Monday, November 27, 2017

SICILY PHOTO ALBUM: Guest Post by Steve Scheaffer and Karen Neely

SICILY: Palermo, Italy, looking toward Monreale
My brother Steve and his wife Karen toured Sicily in September 2017, traveling to Palermo, Trapani, Agrigento, Syracuse, Taormina and Catania. Their eleven day trip, a Rick Steve's tour, took them to ancient ruins, local culture, delicious food, beautiful scenery and much more. They came home with more than a thousand terrific photos and have graciously agreed to share a few of them at The Intrepid Tourist. Here is a mini photo album of their trip.
Palermo. Piazza Independenza
Palermo. Cheese and Sausage Market
Ancient Patron Genius of Palermo
Greek temple, Segesta
Hill town of Erice
Taormina. Note railroad at base of the mountain
Trapani salt pans
Trapani transport
Mount Etna Benanti Winery
After lunch coffee under the olive trees
Steve and Karen, Monreale
For more views of Sicily by other Intrepid Tourist travelers take a look at posts by Tom Scheaffer on 2/1/16 and 1/25/16 and by Gretchen Woelfle on 11/4/13 and 10/28/13.

Monday, November 20, 2017

CANADA’S BAY OF FUNDY: Watch a Tidal Bore Crawl Up a River, Guest Post by Caroline Hatton

Bay of Fundy: Tidal Bore on the Salmon River near Truro, Nova Scotia
My friend and fellow children’s book author Caroline Hatton visited the Bay of Fundy in Nova Scotia, Canada, in October 2014. She took the video in this post.

Water moving upstream in a river bed? Yes! During some earth-reshaping cataclysm, geological eons ago? No. It’s happening as you read this, every day, twice a day at high tide, in a few places on this planet, including at the Bay of Fundy in Canada. It’s called a tidal bore.

The Bay of Fundy is home to the world's highest tides, rising and falling up to a record 53 feet (16 meters) a day. Because of the size and power of the tides, different, extraordinary phenomena occur around the bay. Among them are tidal bores.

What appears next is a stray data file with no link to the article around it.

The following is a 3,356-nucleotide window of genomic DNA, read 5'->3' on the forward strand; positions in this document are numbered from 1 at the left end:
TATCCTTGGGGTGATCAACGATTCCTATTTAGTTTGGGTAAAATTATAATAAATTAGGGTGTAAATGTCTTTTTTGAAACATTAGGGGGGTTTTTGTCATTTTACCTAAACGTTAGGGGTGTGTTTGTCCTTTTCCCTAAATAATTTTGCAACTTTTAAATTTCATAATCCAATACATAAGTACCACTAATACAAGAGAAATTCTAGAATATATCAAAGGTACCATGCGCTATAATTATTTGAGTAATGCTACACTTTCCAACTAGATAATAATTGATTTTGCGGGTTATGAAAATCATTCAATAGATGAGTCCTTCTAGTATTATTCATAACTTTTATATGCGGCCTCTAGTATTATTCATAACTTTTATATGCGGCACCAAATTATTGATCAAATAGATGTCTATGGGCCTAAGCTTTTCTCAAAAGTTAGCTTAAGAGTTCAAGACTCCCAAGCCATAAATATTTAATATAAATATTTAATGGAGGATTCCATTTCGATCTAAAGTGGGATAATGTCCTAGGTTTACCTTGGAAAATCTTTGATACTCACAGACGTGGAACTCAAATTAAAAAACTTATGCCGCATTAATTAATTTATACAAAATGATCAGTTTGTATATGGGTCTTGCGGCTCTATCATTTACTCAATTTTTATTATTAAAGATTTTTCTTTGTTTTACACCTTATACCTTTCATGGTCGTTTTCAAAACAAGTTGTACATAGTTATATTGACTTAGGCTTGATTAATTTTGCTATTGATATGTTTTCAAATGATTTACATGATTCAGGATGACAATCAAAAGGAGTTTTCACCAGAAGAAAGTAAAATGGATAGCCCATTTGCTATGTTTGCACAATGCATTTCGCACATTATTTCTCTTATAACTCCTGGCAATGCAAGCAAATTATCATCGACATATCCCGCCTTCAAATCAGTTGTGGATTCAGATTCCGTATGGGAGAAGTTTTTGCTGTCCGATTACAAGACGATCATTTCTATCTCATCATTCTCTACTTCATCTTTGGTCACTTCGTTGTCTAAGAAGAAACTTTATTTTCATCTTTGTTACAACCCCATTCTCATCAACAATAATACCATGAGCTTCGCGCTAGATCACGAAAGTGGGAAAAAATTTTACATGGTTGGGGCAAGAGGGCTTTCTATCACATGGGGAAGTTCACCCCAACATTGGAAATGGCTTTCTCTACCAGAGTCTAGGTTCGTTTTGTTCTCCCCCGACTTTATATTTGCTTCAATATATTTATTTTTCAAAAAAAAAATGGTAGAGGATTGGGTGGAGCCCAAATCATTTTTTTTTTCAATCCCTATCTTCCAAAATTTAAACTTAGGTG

A tidal bore happens when the leading edge of the rising tide forms a wave that moves upstream, against the current of a river. This is likely to be seen when tides push a huge volume of sea water into a funnel-shaped bay, such as the Bay of Fundy, and up a river mouth. The sea water has nowhere to go but up the river.

Weeks before traveling to the Bay of Fundy, I had researched which river mouths present good tidal bores, picked the Salmon River near the town of Truro, and googled Truro Tidal Bore Times (the bore times don’t necessarily match the high tide times).  Armed with directions to auspiciously-named Tidal Bore Road, I arrived 20 minutes in advance.
Truro tidal bore location in the Bay of Fundy
Credit: Wikipedia map with red dot added by Caroline Hatton
Before the arrival of the tidal bore, I moved into position among the tourists dutifully lined up along the shore with cameras at the ready. Very little water flowed downstream (from right to left), in only one of two channels separated by a sand bank in the middle of the wide, shallow river bed. Here's a video of what we saw:

When the tidal bore arrived from the left, I caught the first glimpse of its front edge rounding the river bend and heard the murmur of the wave despite the steady roar of the wind. Then the sea water filled the channel on the far side of the river, leaving the sand bank in the middle dry for now. The frontal wave in the far channel traveled to the right, out of sight. Next, the sea water filled the channel on the near side of the river, as seen in the video. Finally, the sea water covered the sand bank in the middle of the river bed. The whole show had lasted less than ten minutes.